When searching for Danish ancestors it is important to understand the Danish naming traditions. Today most Danish infants get either their father's or mother's family name or a combination of the two. However, that has not always been the case in Denmark.
Before demonstrating the naming traditions with an example from my own family, I must first introduce two Danish words:
Datter = daughter
Søn = son
From around the late 1700s, "søn" was spelled "sen", when used for last names.
A Typical Danish Family from the 1700s
Michel Andersen and Botilla Nielsdatter were maried in Ballum Parish in 1766.
Michel's parents' names were Anders Michelsen & Bodel Nielsdatter.
Botilla's parents' names were Niels Laustsen and Kirsten (her last name is unknown).
Michel and Botilla had 10 children:
- Anders Michelsen, named after his father's father. Born in 1767, survived to adulthood.
- Niels Michelsen, named after his mother's father. Born in 1769, died in 1772.
- Bodel Michelsdatter, named after her father's mother. Born in 1771, died in 1773.
- Kirsten Michelsdatter, named after her mother's mother. Born in 1771, survived to adulthood.
- Laust Michelsen, seemingly named after his great grandfather. Born in 1771, died in 1772.
- Niels Michelsen, named after his dead older brother. Born in 1774, died in 1774.
- Bodel Michelsdatter, named after her dead older sister. Born in 1775, died 1778.
- Niels Michelsen, named after his dead older brother. Born in 1778, survived to adulthood.
- Laust Michelsen, named after his dead older brother. Born in 1781, survived to adulthood.
- Bodel Michelsdatter, named after her dead older sister. Born in 1787, survived to adulthood.
The last names of all the male children in the family above were Michelsen (meaning the son of Michel) and of all their female children it was Michelsdatter (the daugther of Michel). In the 1800s, the "datter" ending was replaced by the "sen" ending, so that all children's patronymics ended in "sen" regardless of the gender of the child.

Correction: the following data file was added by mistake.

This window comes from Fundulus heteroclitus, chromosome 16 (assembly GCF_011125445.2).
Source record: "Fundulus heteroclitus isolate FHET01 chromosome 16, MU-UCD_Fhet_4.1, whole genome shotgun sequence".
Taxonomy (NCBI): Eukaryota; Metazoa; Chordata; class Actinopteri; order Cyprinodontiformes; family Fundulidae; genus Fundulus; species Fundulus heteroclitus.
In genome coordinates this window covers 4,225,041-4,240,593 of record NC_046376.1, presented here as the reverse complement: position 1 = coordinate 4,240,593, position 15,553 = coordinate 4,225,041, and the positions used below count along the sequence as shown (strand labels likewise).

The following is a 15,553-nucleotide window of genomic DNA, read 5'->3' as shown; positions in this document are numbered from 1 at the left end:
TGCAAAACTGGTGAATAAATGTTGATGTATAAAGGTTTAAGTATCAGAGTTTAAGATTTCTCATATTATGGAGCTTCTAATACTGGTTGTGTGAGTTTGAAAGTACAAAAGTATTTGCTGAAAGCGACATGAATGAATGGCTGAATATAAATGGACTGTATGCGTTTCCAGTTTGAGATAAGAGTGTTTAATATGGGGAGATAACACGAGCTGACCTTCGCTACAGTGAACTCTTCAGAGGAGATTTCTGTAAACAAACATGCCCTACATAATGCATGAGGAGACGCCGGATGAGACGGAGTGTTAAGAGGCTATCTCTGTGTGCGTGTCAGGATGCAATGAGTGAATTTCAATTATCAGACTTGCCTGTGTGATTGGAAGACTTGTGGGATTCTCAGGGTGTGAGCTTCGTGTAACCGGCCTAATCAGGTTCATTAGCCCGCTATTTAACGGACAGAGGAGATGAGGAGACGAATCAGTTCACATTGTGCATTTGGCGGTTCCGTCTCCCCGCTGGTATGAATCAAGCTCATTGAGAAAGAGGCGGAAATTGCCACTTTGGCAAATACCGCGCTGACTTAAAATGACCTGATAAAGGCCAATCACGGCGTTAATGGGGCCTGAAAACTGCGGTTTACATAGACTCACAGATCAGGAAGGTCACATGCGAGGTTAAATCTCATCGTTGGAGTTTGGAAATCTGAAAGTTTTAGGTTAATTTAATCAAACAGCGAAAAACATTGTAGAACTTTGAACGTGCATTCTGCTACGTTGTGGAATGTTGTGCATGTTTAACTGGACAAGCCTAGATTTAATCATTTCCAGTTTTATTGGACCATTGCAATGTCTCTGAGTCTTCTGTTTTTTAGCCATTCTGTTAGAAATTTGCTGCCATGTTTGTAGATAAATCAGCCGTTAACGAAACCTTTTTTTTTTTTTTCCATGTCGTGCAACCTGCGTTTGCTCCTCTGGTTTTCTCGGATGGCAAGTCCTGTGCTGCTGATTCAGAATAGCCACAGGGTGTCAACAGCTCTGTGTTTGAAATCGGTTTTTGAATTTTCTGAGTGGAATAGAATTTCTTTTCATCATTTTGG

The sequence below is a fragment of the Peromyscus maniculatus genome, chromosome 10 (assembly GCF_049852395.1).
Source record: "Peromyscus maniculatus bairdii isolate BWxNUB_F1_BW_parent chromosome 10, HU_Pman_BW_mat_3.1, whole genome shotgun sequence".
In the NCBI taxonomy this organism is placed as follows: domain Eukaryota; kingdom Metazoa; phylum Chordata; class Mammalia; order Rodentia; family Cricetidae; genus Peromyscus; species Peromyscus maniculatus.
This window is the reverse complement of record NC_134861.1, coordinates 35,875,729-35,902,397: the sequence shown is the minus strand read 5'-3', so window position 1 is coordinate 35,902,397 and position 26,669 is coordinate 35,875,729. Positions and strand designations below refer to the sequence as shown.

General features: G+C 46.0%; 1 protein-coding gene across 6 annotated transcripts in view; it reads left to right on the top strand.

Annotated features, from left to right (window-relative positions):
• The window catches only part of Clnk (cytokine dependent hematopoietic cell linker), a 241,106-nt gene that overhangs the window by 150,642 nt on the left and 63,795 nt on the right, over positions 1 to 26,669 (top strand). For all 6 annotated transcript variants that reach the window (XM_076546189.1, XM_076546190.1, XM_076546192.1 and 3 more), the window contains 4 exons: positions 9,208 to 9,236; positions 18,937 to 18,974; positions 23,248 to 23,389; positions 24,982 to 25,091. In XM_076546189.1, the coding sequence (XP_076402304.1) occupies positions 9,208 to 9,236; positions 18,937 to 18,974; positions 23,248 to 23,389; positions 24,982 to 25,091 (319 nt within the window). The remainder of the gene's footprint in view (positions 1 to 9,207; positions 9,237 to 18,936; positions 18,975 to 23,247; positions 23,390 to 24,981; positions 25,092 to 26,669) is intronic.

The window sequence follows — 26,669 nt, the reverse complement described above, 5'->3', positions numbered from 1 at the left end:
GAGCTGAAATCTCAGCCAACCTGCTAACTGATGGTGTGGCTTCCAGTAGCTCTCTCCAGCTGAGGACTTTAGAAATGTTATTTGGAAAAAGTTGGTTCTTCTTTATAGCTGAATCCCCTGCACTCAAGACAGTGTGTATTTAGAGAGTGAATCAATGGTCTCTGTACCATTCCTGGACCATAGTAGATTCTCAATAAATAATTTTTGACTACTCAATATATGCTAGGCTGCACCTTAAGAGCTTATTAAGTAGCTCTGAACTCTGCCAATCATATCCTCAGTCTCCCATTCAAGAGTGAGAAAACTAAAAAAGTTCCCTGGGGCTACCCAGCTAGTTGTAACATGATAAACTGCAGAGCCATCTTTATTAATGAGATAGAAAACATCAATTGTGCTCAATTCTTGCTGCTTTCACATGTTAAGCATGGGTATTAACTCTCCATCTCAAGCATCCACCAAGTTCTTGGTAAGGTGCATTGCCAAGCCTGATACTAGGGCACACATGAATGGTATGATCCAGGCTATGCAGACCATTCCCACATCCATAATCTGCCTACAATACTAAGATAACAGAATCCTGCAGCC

Patronymics were the most common kind of surname in Denmark until 1828, when a church order was sent out to limit the use of patronymics. However, the order was vague in its wording, so it had no real impact. Anyhow, in 1856 a law was passed, which "froze" all family names. In the countryside, the resistance towards the new law was extensive, so patronymics were still used until the late 1800s, but the tradition gradually faded away.
In 2006, a new naming law was passed, which allows the use of patronymics again. Patronymics will probably never dominate Danish surnames again, because many Danes choose to change their surnames into more unique names.
Right now, the most used surname in my family is Hansen, which is the third most common last name among all Danes. However, the number of Danes having that name has fallen by 8% from 2003 to 2009, and according to the Danish Bureau of Statistics the new naming law has had a clear influence on that trend.
Naming after grandparents
First names were given on the basis of a set of elaborate rules, which continued to exist into the beginning of the 1900s, at least in the countryside.
The first male child was normally named after his father's father, the second after his mother's father. The first female child was named after her father's mother and the second after the mother's mother. These rules were followed 100% in this family. The following children could then be named freely. In this case, it seems the 5th child was named after his great grandfather, but it could have been any name the parents liked.